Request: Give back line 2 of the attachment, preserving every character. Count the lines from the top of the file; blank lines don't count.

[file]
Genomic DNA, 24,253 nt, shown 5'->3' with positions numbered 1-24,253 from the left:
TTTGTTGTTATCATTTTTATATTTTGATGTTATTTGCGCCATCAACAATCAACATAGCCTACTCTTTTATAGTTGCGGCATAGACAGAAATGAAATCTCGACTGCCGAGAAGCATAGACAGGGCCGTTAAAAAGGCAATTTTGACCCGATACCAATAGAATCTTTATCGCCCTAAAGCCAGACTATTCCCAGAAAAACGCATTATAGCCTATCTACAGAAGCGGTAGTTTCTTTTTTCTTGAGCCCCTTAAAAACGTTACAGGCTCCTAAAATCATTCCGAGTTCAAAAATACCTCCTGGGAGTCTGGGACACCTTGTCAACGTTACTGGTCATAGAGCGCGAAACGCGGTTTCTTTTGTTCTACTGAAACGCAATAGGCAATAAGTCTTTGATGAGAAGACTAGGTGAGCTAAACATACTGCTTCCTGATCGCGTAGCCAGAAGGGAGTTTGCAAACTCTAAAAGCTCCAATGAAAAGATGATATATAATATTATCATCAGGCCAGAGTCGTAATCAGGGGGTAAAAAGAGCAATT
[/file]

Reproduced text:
TTTGTTGTTATCATTTTTATATTTTGATGTTATTTGCGCCATCAACAATCAACATAGCCTACTCTTTTATAGTTGCGGCATAGACAGAAATGAAATCTCGACTGCCGAGAAGCATAGACAGGGCCGTTAAAAAGGCAATTTTGACCCGATACCAATAGAATCTTTATCGCCCTAAAGCCAGACTATTCCCAGAAAAACGCATTATAGCCTATCTACAGAAGCGGTAGTTTCTTTTTTCTTGAGCCCCTTAAAAACGTTACAGGCTCCTAAAATCATTCCGAGTTCAAAAATACCTCCTGGGAGTCTGGGACACCTTGTCAACGTTACTGGTCATAGAGCGCGAAACGCGGTTTCTTTTGTTCTACTGAAACGCAATAGGCAATAAGTCTTTGATGAGAAGACTAGGTGAGCTAAACATACTGCTTCCTGATCGCGTAGCCAGAAGGGAGTTTGCAAACTCTAAAAGCTCCAATGAAAAGATGATATATAATATTATCATCAGGCCAGAGTCGTAATCAGGGGGTAAAAAGAGCAATT